“This wasn’t really your fault, though,” one attendee assured me. “I’m just not much of an extrovert.”
Yet, it was our fault. If people came to INDUSTRY in part to build their network and they left without doing so, we had failed them. Our product didn’t work the way it was supposed to.
Introduce New Features and Sunset Old Ones
After hearing that feedback in 2016, we made sure that the same thing wouldn’t happen in 2017 by introducing an unexpected new feature. About three weeks before INDUSTRY 2017, we emailed attendees and asked if they were interested in building their network by connecting with other attendees. If they were interested, we asked them to share the types of people they wanted to connect with, topics that interested them and the challenges they faced. We promised to evaluate their answers and connect them with at least two other attendees we thought they should meet.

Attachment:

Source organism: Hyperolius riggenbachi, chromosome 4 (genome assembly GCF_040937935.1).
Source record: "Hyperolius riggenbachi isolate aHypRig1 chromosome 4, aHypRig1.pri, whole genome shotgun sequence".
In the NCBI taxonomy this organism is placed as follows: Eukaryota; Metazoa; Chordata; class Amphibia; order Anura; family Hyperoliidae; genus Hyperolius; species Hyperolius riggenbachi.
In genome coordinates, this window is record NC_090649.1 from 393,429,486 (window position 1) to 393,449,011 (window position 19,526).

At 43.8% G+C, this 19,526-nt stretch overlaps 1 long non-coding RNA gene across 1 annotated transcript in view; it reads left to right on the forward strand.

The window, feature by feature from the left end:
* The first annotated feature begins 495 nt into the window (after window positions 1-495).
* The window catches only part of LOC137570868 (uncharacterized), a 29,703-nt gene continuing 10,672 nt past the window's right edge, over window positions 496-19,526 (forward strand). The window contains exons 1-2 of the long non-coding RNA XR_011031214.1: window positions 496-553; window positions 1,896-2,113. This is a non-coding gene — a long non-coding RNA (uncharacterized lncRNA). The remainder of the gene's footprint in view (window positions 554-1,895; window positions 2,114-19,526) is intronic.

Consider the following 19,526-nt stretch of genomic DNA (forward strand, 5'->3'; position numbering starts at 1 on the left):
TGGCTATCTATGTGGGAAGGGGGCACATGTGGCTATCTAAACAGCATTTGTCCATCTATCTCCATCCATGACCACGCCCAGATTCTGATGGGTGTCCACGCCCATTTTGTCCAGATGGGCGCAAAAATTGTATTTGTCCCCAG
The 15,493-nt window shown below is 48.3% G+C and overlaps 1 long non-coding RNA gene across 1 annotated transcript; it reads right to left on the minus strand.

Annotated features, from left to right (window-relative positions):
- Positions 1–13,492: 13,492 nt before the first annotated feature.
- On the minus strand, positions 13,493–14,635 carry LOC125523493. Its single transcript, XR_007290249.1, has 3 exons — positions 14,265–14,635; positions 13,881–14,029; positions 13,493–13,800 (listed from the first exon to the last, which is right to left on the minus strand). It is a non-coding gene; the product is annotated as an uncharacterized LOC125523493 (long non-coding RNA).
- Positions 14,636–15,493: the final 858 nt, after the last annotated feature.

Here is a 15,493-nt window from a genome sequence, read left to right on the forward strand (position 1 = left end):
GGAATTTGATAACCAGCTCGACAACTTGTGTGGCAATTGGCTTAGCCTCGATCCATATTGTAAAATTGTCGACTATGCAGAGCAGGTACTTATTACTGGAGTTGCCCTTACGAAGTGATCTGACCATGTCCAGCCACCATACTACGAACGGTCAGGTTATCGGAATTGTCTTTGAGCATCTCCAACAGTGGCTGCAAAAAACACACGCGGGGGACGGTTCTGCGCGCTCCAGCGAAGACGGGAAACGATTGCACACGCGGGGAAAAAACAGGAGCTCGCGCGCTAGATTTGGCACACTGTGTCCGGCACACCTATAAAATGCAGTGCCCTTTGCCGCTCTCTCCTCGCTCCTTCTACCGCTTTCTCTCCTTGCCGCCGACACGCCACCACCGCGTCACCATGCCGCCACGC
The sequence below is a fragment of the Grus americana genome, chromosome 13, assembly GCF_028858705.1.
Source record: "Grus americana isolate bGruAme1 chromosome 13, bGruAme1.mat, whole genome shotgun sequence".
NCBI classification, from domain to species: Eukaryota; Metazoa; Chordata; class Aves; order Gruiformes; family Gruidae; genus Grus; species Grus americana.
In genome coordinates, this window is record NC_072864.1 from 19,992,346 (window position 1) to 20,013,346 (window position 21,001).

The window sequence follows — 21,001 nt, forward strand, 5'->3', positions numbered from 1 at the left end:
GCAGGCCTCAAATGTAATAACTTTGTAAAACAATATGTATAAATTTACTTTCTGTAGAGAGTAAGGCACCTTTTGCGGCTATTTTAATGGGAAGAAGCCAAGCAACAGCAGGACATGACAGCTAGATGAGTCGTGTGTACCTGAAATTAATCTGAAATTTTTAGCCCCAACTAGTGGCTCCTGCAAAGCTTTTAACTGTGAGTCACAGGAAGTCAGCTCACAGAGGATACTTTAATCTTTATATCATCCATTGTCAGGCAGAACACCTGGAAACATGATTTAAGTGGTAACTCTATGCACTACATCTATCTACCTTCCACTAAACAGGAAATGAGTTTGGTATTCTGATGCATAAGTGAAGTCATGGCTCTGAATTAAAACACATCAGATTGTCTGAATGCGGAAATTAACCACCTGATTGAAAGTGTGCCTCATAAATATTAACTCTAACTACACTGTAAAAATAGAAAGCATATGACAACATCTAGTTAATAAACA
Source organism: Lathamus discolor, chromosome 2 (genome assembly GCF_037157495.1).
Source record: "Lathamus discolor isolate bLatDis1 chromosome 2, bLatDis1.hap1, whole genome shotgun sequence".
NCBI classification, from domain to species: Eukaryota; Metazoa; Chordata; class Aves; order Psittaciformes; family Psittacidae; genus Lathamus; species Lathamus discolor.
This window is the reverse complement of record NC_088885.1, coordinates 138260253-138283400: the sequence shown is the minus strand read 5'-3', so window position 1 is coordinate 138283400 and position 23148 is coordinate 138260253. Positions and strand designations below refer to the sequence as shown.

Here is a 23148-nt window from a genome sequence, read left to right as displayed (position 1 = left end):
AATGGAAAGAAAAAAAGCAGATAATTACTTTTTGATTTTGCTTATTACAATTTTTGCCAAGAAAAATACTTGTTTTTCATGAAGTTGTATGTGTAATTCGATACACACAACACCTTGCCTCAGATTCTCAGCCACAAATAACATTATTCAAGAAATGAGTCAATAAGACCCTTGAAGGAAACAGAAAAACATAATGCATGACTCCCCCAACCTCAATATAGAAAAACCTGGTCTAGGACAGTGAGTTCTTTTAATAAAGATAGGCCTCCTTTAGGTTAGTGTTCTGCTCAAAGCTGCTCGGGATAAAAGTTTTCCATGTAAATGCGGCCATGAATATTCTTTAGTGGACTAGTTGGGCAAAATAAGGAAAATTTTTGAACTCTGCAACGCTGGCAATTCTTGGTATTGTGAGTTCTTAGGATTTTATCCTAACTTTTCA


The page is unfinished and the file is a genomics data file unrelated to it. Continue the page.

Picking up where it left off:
We received hundreds of responses, demonstrating the need to proactively help attendees connect. We personally matched attendees and made introductions. It was a non-technical solution that served as a new feature to our non-technical product. When we surveyed and interviewed attendees after INDUSTRY 2017, we learned that it was one of the highest-rated value drivers of that conference.
We also eliminated underperforming features. The first time we introduced an all-access pass to attendees—a ticket that costs several hundred dollars more than a general admission pass—we felt a responsibility to build up the value. The all-access pass included such benefits as the ability to attend a half-day workshop, an exclusive post-INDUSTRY webinar and a selection of books.
Ultimately, the webinar wasn’t well attended (despite the planning that went into it), and, while some attendees seemed to like the books, many simply left them behind. Yet, many attendees raved about the workshops and considered the main conference to be an extra bonus.